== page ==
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To find Jose Montelongo, ICE agents targeted his whole family

One family’s ordeal under Trump’s zero tolerance immigration tactics.

*Note: Some names have been changed to protect the privacy of individuals

One afternoon last April, a group of agents with Immigration and Customs Enforcement (ICE) drove the four hours from the ICE field office in Phoenix, Arizona, north to Flagstaff, a city nestled beneath the 12,000-foot San Francisco Peaks. They were looking for 28-year-old Jose Montelongo, an undocumented immigrant who grew up in Flagstaff and is the father of three young children, all U.S. citizens. Over the next two days, the agents would arrest and threaten multiple members of Montelongo’s family in Flagstaff and in Sedona in their attempt to find him.

For many people who witnessed the arrests or heard about them, the violent tactics and collateral arrests that took place last April raised questions about the power extended to ICE under the Trump administration. For the local immigrant and Latino communities in particular, the arrests felt like a confirmation of their worst fears: that even a minor encounter with the criminal justice system can mean deportation, by any means necessary.

 

A few months earlier, Montelongo had been pulled over for driving 2 miles over the speed limit. Police officers discovered that there was a warrant for his arrest over an unpaid fine related to a 2016 DUI charge. They brought Montelongo to the Coconino County Jail, where, under a special agreement with ICE, the sheriff’s office honored a “detainer” — a request by ICE to hold someone for an additional 48 hours after his or her release date, in order to allow agents to take them into immigration custody. Detainers raise serious constitutional issues because they often hold people even when there are no charges pending or a probable cause of any violation.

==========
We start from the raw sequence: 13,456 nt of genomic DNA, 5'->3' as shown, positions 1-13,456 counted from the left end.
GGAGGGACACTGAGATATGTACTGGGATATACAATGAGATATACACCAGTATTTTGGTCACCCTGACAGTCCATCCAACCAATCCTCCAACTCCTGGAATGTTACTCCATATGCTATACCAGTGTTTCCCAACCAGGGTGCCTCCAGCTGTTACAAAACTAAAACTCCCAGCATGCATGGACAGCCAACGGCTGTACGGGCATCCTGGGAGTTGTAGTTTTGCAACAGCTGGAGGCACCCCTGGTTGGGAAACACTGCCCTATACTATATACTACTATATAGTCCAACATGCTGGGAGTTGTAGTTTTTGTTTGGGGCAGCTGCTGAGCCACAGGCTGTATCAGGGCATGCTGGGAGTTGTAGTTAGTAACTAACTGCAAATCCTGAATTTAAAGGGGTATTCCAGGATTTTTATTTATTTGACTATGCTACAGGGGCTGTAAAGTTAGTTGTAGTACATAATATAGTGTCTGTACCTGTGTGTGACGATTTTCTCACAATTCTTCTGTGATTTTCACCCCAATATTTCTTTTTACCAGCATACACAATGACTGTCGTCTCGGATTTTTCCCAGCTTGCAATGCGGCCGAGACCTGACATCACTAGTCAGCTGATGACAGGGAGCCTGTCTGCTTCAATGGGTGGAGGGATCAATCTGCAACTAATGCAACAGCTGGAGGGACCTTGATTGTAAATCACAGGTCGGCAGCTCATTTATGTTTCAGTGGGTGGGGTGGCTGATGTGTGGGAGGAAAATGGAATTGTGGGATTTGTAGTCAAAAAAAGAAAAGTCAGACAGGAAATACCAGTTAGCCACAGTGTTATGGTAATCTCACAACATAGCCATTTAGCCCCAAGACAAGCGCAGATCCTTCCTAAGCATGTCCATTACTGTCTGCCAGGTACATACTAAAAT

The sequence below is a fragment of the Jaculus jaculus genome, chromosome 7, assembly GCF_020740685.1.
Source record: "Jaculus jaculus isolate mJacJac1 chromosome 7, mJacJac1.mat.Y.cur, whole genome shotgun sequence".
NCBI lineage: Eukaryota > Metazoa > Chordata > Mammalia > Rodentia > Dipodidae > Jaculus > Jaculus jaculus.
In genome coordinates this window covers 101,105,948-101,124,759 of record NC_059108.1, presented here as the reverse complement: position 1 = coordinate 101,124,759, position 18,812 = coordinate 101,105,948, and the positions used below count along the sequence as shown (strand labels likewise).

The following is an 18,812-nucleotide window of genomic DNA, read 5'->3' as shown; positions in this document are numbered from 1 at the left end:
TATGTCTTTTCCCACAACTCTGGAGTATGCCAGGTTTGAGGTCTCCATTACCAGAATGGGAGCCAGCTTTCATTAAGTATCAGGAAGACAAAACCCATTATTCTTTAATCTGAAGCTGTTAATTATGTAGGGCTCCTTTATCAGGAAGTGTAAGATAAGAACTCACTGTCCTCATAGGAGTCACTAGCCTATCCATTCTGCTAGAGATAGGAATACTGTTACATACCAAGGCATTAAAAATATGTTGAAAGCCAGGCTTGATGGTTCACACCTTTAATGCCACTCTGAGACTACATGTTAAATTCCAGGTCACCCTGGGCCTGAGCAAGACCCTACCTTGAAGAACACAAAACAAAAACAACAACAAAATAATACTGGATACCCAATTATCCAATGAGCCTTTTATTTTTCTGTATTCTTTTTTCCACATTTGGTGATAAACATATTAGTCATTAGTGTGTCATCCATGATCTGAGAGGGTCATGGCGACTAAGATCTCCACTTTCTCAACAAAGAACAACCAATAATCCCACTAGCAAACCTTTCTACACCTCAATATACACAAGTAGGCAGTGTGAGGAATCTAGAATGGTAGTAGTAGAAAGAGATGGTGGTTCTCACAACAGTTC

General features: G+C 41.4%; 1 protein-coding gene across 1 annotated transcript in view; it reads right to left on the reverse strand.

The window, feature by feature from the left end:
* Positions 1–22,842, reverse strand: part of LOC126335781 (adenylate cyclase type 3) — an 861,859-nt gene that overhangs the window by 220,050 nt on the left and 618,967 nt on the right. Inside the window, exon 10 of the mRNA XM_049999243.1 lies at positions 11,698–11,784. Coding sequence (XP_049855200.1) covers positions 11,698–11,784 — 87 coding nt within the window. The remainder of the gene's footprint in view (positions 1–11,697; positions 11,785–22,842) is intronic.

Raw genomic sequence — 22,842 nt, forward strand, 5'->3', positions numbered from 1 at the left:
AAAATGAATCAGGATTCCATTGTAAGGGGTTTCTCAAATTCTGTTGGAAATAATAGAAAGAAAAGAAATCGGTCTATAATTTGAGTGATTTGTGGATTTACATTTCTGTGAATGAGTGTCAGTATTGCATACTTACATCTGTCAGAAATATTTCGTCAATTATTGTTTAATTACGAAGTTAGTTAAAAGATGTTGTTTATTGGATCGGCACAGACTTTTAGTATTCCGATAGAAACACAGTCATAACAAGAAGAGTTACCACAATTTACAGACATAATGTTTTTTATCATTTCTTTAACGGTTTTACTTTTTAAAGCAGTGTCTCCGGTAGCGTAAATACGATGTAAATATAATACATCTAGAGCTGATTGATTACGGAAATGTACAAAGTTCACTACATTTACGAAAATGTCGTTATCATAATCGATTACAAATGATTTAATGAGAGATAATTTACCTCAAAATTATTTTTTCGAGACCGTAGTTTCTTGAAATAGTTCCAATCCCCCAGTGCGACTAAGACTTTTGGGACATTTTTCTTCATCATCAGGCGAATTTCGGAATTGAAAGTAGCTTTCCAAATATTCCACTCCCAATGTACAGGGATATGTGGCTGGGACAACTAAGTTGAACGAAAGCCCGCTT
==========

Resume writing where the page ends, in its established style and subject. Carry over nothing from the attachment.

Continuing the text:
While he was still in jail last January, Montelongo and his lawyer filed a lawsuit against Coconino County Sheriff Jim Driscoll and Matthew Figueroa, the jail commander, arguing that detainer requests don’t give Arizona sheriffs the authority to prolong detention for civil immigration violations. In response, the sheriff’s office offered Montelongo a deal: If he dropped the lawsuit, ICE would drop the detainer. ICE lifted his detainer, and he was released from jail on Feb. 14.

Jose Montelongo was pulled over for going two miles per hour over the speed limit. He was taken into police custody because of an outstanding warrant.

One teenaged niece described how she received Facebook friend requests from strange men who turned out to be ICE agents. Then came the arrests.

But it wasn’t over yet; Montelongo had no idea just how far ICE was willing to go to get him. ICE refused to answer my questions on its investigative techniques, but in interviews, Montelongo’s family recounted similar stories of how the agency secretly monitored them as part of its efforts to find Montelongo. One teenaged niece described how she received Facebook friend requests from strange men who turned out to be ICE agents. Then came the arrests.